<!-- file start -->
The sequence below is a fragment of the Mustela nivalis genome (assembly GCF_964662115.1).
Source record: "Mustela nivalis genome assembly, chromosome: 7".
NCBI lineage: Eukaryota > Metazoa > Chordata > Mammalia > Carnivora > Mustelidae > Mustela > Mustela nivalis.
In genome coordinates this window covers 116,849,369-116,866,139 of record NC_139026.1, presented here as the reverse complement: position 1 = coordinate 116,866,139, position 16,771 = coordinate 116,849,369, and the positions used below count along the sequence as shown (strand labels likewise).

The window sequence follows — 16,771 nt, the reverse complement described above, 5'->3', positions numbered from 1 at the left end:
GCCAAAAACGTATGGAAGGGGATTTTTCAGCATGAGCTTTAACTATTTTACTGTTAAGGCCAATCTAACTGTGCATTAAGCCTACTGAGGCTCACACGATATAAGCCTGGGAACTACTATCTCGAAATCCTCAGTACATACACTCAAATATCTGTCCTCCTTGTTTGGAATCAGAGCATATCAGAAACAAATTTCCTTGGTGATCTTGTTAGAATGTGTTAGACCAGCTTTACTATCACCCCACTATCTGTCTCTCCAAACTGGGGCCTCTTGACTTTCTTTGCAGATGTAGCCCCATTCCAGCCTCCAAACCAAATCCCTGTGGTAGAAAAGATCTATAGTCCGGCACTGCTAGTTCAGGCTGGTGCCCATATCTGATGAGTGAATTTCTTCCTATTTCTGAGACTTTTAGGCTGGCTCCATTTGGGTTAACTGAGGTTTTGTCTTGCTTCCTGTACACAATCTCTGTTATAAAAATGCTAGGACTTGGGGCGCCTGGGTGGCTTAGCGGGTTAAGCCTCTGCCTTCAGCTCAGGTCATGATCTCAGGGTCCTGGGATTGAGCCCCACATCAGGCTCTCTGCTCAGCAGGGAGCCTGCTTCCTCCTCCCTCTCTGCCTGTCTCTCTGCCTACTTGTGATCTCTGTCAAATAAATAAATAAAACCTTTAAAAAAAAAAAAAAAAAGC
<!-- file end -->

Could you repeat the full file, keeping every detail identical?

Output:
The sequence below is a fragment of the Mustela nivalis genome (assembly GCF_964662115.1).
Source record: "Mustela nivalis genome assembly, chromosome: 7".
NCBI lineage: Eukaryota > Metazoa > Chordata > Mammalia > Carnivora > Mustelidae > Mustela > Mustela nivalis.
In genome coordinates this window covers 116,849,369-116,866,139 of record NC_139026.1, presented here as the reverse complement: position 1 = coordinate 116,866,139, position 16,771 = coordinate 116,849,369, and the positions used below count along the sequence as shown (strand labels likewise).

The window sequence follows — 16,771 nt, the reverse complement described above, 5'->3', positions numbered from 1 at the left end:
GCCAAAAACGTATGGAAGGGGATTTTTCAGCATGAGCTTTAACTATTTTACTGTTAAGGCCAATCTAACTGTGCATTAAGCCTACTGAGGCTCACACGATATAAGCCTGGGAACTACTATCTCGAAATCCTCAGTACATACACTCAAATATCTGTCCTCCTTGTTTGGAATCAGAGCATATCAGAAACAAATTTCCTTGGTGATCTTGTTAGAATGTGTTAGACCAGCTTTACTATCACCCCACTATCTGTCTCTCCAAACTGGGGCCTCTTGACTTTCTTTGCAGATGTAGCCCCATTCCAGCCTCCAAACCAAATCCCTGTGGTAGAAAAGATCTATAGTCCGGCACTGCTAGTTCAGGCTGGTGCCCATATCTGATGAGTGAATTTCTTCCTATTTCTGAGACTTTTAGGCTGGCTCCATTTGGGTTAACTGAGGTTTTGTCTTGCTTCCTGTACACAATCTCTGTTATAAAAATGCTAGGACTTGGGGCGCCTGGGTGGCTTAGCGGGTTAAGCCTCTGCCTTCAGCTCAGGTCATGATCTCAGGGTCCTGGGATTGAGCCCCACATCAGGCTCTCTGCTCAGCAGGGAGCCTGCTTCCTCCTCCCTCTCTGCCTGTCTCTCTGCCTACTTGTGATCTCTGTCAAATAAATAAATAAAACCTTTAAAAAAAAAAAAAAAAAGC